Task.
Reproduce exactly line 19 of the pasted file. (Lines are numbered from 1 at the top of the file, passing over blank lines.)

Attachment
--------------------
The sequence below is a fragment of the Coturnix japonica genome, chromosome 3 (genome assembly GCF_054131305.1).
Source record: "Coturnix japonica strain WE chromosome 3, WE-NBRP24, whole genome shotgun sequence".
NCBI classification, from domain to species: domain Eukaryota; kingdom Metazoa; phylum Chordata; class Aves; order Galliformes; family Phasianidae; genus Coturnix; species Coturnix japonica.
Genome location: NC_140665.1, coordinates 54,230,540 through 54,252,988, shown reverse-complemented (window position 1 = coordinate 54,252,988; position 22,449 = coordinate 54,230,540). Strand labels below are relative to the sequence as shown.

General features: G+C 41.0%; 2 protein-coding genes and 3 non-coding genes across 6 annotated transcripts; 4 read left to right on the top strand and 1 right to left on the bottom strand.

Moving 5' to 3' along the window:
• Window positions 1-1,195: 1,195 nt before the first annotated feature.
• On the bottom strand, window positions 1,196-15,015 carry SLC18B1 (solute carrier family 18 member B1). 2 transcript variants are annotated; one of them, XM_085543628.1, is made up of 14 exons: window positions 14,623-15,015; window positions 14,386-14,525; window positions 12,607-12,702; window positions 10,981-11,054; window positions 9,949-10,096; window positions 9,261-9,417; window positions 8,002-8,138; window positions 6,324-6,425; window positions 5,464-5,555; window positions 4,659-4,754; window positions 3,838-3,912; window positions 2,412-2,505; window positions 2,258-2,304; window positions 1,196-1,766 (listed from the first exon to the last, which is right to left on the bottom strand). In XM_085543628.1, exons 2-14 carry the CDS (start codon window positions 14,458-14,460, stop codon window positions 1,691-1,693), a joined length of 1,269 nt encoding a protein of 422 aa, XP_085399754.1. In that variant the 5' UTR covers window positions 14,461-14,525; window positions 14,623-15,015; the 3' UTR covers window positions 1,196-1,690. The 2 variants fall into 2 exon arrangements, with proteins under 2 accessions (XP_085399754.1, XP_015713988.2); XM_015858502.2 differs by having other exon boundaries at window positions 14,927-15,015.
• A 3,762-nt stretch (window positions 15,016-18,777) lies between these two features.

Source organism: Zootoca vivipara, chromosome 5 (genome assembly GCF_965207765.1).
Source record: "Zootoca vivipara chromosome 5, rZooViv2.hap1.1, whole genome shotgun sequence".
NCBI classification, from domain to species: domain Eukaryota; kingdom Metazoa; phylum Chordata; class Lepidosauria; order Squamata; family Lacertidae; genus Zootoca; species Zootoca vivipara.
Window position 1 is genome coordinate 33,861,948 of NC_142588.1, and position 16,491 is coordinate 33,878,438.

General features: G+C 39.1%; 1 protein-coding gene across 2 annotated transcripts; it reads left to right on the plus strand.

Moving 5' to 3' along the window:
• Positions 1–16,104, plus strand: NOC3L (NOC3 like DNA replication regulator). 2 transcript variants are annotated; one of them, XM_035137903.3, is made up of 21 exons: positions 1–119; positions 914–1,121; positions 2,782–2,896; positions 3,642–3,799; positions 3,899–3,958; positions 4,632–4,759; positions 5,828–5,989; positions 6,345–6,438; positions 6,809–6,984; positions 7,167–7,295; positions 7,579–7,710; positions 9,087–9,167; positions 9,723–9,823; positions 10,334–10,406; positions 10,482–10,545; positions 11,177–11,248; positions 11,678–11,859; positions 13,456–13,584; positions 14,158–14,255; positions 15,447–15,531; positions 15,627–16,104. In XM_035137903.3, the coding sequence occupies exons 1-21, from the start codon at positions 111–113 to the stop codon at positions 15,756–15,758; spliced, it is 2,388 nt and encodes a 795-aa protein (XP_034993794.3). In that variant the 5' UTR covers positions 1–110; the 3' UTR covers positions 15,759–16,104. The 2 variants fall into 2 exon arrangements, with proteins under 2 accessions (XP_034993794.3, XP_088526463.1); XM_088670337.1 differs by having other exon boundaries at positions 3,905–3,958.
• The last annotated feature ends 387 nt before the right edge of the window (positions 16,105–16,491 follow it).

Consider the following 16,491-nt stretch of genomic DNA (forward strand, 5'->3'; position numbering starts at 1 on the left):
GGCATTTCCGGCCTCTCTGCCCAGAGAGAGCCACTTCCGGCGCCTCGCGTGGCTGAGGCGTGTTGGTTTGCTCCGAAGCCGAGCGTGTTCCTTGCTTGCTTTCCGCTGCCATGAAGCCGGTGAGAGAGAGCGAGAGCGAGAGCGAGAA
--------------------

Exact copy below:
GGCATTTCCGGCCTCTCTGCCCAGAGAGAGCCACTTCCGGCGCCTCGCGTGGCTGAGGCGTGTTGGTTTGCTCCGAAGCCGAGCGTGTTCCTTGCTTGCTTTCCGCTGCCATGAAGCCGGTGAGAGAGAGCGAGAGCGAGAGCGAGAA